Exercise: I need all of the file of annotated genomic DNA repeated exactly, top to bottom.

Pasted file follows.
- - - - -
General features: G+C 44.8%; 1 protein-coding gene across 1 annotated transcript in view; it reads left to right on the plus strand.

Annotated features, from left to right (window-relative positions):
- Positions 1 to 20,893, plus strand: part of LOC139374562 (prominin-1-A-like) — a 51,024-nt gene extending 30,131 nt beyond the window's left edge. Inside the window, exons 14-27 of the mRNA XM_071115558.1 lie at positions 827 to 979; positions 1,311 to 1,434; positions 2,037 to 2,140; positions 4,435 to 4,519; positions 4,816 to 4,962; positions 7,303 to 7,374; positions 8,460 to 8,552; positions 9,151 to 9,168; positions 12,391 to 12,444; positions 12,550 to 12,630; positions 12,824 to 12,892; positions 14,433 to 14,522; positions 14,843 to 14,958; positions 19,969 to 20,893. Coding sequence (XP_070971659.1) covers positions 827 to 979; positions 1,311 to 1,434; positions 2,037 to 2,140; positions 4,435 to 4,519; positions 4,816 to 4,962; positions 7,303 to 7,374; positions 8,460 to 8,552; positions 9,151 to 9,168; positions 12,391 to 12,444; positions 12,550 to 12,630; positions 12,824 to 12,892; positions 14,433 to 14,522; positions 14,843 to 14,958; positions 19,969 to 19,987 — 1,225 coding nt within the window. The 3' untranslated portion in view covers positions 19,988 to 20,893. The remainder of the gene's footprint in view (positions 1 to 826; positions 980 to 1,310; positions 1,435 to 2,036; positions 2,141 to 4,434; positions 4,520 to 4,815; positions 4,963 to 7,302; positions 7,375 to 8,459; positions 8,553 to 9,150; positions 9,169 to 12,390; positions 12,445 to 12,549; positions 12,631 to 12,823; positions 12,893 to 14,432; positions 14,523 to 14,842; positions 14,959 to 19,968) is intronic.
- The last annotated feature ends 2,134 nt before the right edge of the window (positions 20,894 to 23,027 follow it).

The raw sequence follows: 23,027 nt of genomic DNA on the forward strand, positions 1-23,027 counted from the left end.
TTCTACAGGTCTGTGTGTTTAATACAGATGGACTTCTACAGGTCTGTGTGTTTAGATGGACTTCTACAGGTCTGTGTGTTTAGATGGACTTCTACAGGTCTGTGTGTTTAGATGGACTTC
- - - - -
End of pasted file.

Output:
General features: G+C 44.8%; 1 protein-coding gene across 1 annotated transcript in view; it reads left to right on the plus strand.

Annotated features, from left to right (window-relative positions):
- Positions 1 to 20,893, plus strand: part of LOC139374562 (prominin-1-A-like) — a 51,024-nt gene extending 30,131 nt beyond the window's left edge. Inside the window, exons 14-27 of the mRNA XM_071115558.1 lie at positions 827 to 979; positions 1,311 to 1,434; positions 2,037 to 2,140; positions 4,435 to 4,519; positions 4,816 to 4,962; positions 7,303 to 7,374; positions 8,460 to 8,552; positions 9,151 to 9,168; positions 12,391 to 12,444; positions 12,550 to 12,630; positions 12,824 to 12,892; positions 14,433 to 14,522; positions 14,843 to 14,958; positions 19,969 to 20,893. Coding sequence (XP_070971659.1) covers positions 827 to 979; positions 1,311 to 1,434; positions 2,037 to 2,140; positions 4,435 to 4,519; positions 4,816 to 4,962; positions 7,303 to 7,374; positions 8,460 to 8,552; positions 9,151 to 9,168; positions 12,391 to 12,444; positions 12,550 to 12,630; positions 12,824 to 12,892; positions 14,433 to 14,522; positions 14,843 to 14,958; positions 19,969 to 19,987 — 1,225 coding nt within the window. The 3' untranslated portion in view covers positions 19,988 to 20,893. The remainder of the gene's footprint in view (positions 1 to 826; positions 980 to 1,310; positions 1,435 to 2,036; positions 2,141 to 4,434; positions 4,520 to 4,815; positions 4,963 to 7,302; positions 7,375 to 8,459; positions 8,553 to 9,150; positions 9,169 to 12,390; positions 12,445 to 12,549; positions 12,631 to 12,823; positions 12,893 to 14,432; positions 14,523 to 14,842; positions 14,959 to 19,968) is intronic.
- The last annotated feature ends 2,134 nt before the right edge of the window (positions 20,894 to 23,027 follow it).

The raw sequence follows: 23,027 nt of genomic DNA on the forward strand, positions 1-23,027 counted from the left end.
TTCTACAGGTCTGTGTGTTTAATACAGATGGACTTCTACAGGTCTGTGTGTTTAGATGGACTTCTACAGGTCTGTGTGTTTAGATGGACTTCTACAGGTCTGTGTGTTTAGATGGACTTC